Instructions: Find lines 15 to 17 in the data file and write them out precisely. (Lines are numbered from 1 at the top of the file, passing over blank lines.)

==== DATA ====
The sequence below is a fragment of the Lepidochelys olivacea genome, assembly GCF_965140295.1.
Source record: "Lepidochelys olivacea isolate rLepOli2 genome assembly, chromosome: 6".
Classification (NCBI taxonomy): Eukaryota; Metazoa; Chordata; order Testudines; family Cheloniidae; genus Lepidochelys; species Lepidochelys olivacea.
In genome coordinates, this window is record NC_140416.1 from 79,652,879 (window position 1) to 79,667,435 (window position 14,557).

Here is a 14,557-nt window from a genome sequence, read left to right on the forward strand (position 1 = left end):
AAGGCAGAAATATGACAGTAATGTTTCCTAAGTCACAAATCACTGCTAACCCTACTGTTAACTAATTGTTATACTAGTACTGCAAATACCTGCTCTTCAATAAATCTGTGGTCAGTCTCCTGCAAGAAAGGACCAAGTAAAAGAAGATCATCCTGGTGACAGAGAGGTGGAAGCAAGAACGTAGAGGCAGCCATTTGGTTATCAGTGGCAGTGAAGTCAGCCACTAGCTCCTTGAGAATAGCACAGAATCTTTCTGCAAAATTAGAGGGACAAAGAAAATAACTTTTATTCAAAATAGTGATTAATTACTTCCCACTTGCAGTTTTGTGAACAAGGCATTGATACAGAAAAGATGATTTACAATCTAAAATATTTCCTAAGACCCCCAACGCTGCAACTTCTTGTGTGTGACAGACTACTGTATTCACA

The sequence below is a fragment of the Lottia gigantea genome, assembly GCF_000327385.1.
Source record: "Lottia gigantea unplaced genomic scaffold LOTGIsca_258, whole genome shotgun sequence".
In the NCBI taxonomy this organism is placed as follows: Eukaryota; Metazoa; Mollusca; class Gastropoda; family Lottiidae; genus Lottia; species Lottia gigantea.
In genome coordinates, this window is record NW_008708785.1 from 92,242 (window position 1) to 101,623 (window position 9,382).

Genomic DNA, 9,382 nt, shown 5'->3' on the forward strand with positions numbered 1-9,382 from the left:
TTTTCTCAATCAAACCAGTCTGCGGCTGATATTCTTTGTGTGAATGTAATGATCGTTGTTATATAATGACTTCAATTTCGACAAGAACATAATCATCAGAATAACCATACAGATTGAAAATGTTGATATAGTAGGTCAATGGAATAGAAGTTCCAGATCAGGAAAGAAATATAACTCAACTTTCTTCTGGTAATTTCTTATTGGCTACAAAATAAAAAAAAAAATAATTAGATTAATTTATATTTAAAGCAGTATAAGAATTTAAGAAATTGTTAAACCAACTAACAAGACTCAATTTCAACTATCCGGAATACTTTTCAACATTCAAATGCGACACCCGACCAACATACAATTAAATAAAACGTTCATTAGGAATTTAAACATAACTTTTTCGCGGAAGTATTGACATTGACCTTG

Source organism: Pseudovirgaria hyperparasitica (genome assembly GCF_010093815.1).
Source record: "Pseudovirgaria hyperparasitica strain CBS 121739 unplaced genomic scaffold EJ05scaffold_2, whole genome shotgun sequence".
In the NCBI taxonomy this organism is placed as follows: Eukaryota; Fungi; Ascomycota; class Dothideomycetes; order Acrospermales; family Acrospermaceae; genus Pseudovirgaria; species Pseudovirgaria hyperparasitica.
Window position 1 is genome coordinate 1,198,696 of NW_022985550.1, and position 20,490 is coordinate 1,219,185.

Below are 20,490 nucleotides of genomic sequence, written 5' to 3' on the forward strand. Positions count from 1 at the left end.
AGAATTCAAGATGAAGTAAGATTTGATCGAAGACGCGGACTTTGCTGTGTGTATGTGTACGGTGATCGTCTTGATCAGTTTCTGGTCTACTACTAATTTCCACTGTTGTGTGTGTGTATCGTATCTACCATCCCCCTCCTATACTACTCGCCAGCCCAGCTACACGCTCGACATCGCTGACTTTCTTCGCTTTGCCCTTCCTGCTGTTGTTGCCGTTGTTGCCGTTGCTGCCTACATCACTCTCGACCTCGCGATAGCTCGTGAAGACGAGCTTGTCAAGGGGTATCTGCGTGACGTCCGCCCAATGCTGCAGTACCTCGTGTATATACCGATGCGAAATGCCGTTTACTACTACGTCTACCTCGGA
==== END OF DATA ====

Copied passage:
In the NCBI taxonomy this organism is placed as follows: Eukaryota; Fungi; Ascomycota; class Dothideomycetes; order Acrospermales; family Acrospermaceae; genus Pseudovirgaria; species Pseudovirgaria hyperparasitica.
Window position 1 is genome coordinate 1,198,696 of NW_022985550.1, and position 20,490 is coordinate 1,219,185.

Below are 20,490 nucleotides of genomic sequence, written 5' to 3' on the forward strand. Positions count from 1 at the left end.